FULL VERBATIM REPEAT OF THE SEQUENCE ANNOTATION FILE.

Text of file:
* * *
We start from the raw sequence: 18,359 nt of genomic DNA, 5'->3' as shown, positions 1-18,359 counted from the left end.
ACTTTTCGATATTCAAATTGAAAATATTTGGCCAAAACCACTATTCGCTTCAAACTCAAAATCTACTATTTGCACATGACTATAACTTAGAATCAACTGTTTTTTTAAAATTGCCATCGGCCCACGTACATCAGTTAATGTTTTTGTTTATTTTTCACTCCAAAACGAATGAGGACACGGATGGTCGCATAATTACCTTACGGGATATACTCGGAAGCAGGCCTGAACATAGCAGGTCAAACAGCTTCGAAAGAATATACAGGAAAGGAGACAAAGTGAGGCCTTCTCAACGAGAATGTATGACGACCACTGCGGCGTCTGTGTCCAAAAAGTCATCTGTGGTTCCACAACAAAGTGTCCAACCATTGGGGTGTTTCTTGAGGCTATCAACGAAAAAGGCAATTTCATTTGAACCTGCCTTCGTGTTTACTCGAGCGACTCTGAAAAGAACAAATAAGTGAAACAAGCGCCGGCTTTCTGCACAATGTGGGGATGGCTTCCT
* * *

We start from the raw sequence: 18,359 nt of genomic DNA, 5'->3' as shown, positions 1-18,359 counted from the left end.
ACTTTTCGATATTCAAATTGAAAATATTTGGCCAAAACCACTATTCGCTTCAAACTCAAAATCTACTATTTGCACATGACTATAACTTAGAATCAACTGTTTTTTTAAAATTGCCATCGGCCCACGTACATCAGTTAATGTTTTTGTTTATTTTTCACTCCAAAACGAATGAGGACACGGATGGTCGCATAATTACCTTACGGGATATACTCGGAAGCAGGCCTGAACATAGCAGGTCAAACAGCTTCGAAAGAATATACAGGAAAGGAGACAAAGTGAGGCCTTCTCAACGAGAATGTATGACGACCACTGCGGCGTCTGTGTCCAAAAAGTCATCTGTGGTTCCACAACAAAGTGTCCAACCATTGGGGTGTTTCTTGAGGCTATCAACGAAAAAGGCAATTTCATTTGAACCTGCCTTCGTGTTTACTCGAGCGACTCTGAAAAGAACAAATAAGTGAAACAAGCGCCGGCTTTCTGCACAATGTGGGGATGGCTTCCT